Primary payer may influence postpartum contraceptive use. Women with nonprivate insurance were much more likely to receive LARC or tubal sterilization compared with those receiving neither. Other recent studies suggest that female sterilization varies by payer, but LARC use does not.9,18–21 Our findings could represent patient preferences; many Medicaid beneficiaries lose coverage 60 days postdelivery and may be particularly motivated to initiate highly effective contraception before hospital discharge. Alternatively, findings could result from biased counseling and care with clinicians disproportionately promoting LARC and sterilization to women with nonprivate insurance. Women with nonprivate insurance had 1.9 times the odds of LARC insertion compared with sterilization. Medicaid policy requiring signed consent 30 days in advance may limit use of sterilization.22,23 Additionally, covered benefits and reimbursement rates may differ between private and nonprivate plans and drive differences in LARC availability and use. Findings predate recent changes in Medicaid reimbursement for inpatient postpartum LARC, but variation in coverage across states may affect future utilization trends.5,24
Inpatient postpartum LARC use concentrated among certain demographic groups. A significantly higher proportion of LARC compared with sterilization users were aged younger than 30 years. This is reassuring given the known association between age younger than 30 years and risk of regret with sterilization.25 However, the estimated number of women younger than 30 years receiving tubal sterilization (n=616,781) still vastly outstripped those receiving LARC (n=12,969) during 2008–2013. Inpatient postpartum LARC insertion is safe and effective for adolescents and young women and is likely underused by this population.
Women with medical comorbidities were also more likely to use LARC or sterilization, possibly as a result of motivation to avoid high-risk pregnancy. These women accounted for higher proportions of LARC compared with sterilization users. Women with medical comorbidities and their health care providers may perceive LARC as particularly advantageous, because it has few medical contraindications and provides equivalent contraceptive effectiveness while avoiding potential risks of sterilization surgery.4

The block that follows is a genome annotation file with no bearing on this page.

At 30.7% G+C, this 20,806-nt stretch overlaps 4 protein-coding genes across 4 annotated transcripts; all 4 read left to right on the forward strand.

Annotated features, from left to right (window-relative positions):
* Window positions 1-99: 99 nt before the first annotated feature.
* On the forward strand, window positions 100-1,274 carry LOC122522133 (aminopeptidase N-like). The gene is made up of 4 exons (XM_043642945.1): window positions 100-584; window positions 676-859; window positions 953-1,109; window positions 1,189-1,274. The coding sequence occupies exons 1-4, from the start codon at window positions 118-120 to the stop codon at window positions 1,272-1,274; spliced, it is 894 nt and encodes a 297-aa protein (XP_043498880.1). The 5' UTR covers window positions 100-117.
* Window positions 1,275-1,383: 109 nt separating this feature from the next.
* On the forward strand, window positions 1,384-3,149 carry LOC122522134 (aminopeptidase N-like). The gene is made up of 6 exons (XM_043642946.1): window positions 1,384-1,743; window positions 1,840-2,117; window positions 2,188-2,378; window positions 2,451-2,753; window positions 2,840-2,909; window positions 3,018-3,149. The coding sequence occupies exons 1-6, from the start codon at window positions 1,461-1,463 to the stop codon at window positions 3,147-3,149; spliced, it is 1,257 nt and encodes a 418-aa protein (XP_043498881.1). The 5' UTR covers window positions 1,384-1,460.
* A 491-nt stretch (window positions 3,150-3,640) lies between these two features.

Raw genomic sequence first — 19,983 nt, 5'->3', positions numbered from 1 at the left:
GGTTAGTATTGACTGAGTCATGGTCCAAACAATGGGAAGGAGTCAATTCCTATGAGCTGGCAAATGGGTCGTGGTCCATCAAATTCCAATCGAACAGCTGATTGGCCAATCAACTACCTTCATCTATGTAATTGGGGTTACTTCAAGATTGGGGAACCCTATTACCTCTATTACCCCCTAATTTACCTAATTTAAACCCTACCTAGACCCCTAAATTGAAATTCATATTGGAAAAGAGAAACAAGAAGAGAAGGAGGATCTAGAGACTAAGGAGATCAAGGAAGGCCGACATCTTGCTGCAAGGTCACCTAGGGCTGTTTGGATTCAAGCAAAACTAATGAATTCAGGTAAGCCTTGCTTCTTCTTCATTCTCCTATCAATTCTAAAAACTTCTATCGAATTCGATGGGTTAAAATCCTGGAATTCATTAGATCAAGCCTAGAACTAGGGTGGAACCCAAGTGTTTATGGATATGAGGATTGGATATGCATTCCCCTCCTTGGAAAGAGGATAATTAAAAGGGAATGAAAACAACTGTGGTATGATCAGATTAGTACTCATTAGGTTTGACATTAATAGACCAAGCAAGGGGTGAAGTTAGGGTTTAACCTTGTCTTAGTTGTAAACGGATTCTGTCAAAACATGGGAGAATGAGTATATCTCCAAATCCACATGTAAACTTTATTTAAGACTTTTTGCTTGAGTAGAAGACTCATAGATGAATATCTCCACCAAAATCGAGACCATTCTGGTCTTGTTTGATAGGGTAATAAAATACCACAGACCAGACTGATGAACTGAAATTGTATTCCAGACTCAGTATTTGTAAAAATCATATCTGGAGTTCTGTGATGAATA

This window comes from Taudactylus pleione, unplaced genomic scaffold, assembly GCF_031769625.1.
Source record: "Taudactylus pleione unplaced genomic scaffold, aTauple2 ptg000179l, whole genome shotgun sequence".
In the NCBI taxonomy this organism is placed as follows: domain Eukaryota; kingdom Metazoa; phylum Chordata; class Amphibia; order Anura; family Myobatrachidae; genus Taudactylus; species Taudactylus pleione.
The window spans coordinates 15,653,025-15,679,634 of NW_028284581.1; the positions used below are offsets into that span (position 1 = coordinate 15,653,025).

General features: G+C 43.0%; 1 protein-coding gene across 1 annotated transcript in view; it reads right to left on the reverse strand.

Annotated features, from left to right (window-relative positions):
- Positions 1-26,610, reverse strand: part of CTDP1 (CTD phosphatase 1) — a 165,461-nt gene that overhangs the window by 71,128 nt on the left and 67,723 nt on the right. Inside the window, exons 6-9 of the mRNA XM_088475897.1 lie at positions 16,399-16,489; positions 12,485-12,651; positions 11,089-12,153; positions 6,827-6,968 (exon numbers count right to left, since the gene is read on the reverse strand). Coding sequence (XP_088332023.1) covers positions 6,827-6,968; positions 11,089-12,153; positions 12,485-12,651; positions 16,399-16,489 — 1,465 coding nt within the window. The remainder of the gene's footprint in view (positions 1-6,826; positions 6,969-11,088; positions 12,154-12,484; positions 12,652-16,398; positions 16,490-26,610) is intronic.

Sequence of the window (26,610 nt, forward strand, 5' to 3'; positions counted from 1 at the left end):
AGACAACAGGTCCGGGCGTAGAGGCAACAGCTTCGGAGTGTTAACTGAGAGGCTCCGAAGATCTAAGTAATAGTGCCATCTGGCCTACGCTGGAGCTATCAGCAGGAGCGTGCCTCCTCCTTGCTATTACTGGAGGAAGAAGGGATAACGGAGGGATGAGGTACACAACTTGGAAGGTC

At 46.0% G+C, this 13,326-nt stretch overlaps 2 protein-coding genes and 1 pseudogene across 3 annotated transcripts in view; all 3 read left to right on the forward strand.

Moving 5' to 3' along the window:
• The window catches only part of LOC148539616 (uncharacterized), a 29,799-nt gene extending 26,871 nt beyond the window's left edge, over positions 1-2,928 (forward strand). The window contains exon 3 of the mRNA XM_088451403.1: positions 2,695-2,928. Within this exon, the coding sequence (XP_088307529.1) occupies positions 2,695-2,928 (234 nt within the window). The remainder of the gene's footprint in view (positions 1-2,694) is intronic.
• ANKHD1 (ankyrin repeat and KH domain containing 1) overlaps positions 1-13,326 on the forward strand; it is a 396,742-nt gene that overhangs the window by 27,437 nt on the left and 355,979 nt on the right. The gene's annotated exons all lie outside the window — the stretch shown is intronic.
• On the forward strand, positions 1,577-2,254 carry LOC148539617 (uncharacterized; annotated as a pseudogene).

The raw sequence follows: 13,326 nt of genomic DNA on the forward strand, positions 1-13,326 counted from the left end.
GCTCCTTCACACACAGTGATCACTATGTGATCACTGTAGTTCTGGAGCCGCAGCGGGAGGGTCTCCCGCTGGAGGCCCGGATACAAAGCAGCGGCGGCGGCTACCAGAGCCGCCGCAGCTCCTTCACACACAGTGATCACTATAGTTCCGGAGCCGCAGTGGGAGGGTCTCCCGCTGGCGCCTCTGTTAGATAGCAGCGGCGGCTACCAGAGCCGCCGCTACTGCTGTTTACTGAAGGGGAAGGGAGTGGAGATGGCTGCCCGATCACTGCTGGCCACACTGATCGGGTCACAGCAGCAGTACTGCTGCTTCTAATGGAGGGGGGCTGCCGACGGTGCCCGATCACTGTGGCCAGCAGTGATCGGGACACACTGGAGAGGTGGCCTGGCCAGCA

Our findings should be interpreted in light of limitations common to studies using nationally representative discharge data. These data rely on accurate coding, and errors of commission or omission may occur. Claims data may not accurately capture every LARC device inserted, especially because these claims have not traditionally generated a payment separate from bundled fees for delivery care. As a surgical procedure, tubal sterilization may be less likely to be undercaptured. Our data set is unable to ascertain whether increased LARC use results from decreased reliance on sterilization or other contraceptive methods, a shift in LARC insertion from the outpatient to the inpatient setting, or increased LARC uptake by prior nonusers of contraception. The National Inpatient Sample is designed to permit analyses of a nationally representative sample of all hospitalization discharge records, not delivery hospitalization discharge records; however, prior work suggests full capture of hospital-based births.10 Finally, although race is a known predictor of our outcomes, we could not include it in our models as a result of incomplete data in the National Inpatient Sample.26
Despite these limitations, our study provides the most recent national estimates of inpatient postpartum LARC insertion and tubal sterilization. Observed variation in these procedures across hospital type, region, and primary payer suggests possible access barriers to these services. Improving contraceptive access is the focus of ongoing national efforts to monitor LARC and sterilization use after childbirth.27 Women who are unable to initiate their preferred contraceptive method after childbirth are at increased risk of unintended short-interval pregnancy.28,29 Maternity clinicians and policymakers should strive to ensure that women have access to the full contraceptive method mix after childbirth and can make an informed, voluntary, personal choice about whether and when to have another child.